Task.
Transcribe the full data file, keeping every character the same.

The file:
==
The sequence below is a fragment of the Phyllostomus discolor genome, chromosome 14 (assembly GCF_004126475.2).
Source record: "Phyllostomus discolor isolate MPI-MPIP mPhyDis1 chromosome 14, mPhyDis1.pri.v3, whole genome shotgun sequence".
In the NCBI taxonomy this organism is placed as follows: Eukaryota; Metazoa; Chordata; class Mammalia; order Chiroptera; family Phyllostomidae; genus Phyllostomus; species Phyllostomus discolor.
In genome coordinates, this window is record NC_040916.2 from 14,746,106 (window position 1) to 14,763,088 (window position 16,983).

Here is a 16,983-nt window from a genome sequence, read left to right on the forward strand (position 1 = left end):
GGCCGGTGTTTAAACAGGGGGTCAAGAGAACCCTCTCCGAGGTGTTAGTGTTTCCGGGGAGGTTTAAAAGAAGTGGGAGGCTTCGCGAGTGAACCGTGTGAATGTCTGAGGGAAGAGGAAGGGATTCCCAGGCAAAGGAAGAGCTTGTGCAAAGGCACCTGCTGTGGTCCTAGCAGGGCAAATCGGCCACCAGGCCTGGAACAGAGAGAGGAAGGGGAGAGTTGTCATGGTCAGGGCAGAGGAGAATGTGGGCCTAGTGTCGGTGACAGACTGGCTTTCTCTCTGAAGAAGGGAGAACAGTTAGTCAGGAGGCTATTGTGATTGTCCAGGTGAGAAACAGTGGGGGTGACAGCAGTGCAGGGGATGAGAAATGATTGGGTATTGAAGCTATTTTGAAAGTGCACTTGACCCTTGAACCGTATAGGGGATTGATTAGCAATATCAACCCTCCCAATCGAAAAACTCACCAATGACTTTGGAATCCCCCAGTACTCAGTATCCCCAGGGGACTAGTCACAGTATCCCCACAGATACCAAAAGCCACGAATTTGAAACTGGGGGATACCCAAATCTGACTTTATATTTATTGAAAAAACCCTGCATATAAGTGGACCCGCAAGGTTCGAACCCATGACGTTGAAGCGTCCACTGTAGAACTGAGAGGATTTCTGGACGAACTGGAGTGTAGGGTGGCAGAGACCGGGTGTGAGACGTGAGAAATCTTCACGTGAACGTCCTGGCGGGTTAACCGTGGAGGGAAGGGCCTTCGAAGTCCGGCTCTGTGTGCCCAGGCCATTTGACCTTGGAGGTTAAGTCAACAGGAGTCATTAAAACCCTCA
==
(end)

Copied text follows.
The sequence below is a fragment of the Phyllostomus discolor genome, chromosome 14 (assembly GCF_004126475.2).
Source record: "Phyllostomus discolor isolate MPI-MPIP mPhyDis1 chromosome 14, mPhyDis1.pri.v3, whole genome shotgun sequence".
In the NCBI taxonomy this organism is placed as follows: Eukaryota; Metazoa; Chordata; class Mammalia; order Chiroptera; family Phyllostomidae; genus Phyllostomus; species Phyllostomus discolor.
In genome coordinates, this window is record NC_040916.2 from 14,746,106 (window position 1) to 14,763,088 (window position 16,983).

Here is a 16,983-nt window from a genome sequence, read left to right on the forward strand (position 1 = left end):
GGCCGGTGTTTAAACAGGGGGTCAAGAGAACCCTCTCCGAGGTGTTAGTGTTTCCGGGGAGGTTTAAAAGAAGTGGGAGGCTTCGCGAGTGAACCGTGTGAATGTCTGAGGGAAGAGGAAGGGATTCCCAGGCAAAGGAAGAGCTTGTGCAAAGGCACCTGCTGTGGTCCTAGCAGGGCAAATCGGCCACCAGGCCTGGAACAGAGAGAGGAAGGGGAGAGTTGTCATGGTCAGGGCAGAGGAGAATGTGGGCCTAGTGTCGGTGACAGACTGGCTTTCTCTCTGAAGAAGGGAGAACAGTTAGTCAGGAGGCTATTGTGATTGTCCAGGTGAGAAACAGTGGGGGTGACAGCAGTGCAGGGGATGAGAAATGATTGGGTATTGAAGCTATTTTGAAAGTGCACTTGACCCTTGAACCGTATAGGGGATTGATTAGCAATATCAACCCTCCCAATCGAAAAACTCACCAATGACTTTGGAATCCCCCAGTACTCAGTATCCCCAGGGGACTAGTCACAGTATCCCCACAGATACCAAAAGCCACGAATTTGAAACTGGGGGATACCCAAATCTGACTTTATATTTATTGAAAAAACCCTGCATATAAGTGGACCCGCAAGGTTCGAACCCATGACGTTGAAGCGTCCACTGTAGAACTGAGAGGATTTCTGGACGAACTGGAGTGTAGGGTGGCAGAGACCGGGTGTGAGACGTGAGAAATCTTCACGTGAACGTCCTGGCGGGTTAACCGTGGAGGGAAGGGCCTTCGAAGTCCGGCTCTGTGTGCCCAGGCCATTTGACCTTGGAGGTTAAGTCAACAGGAGTCATTAAAACCCTCA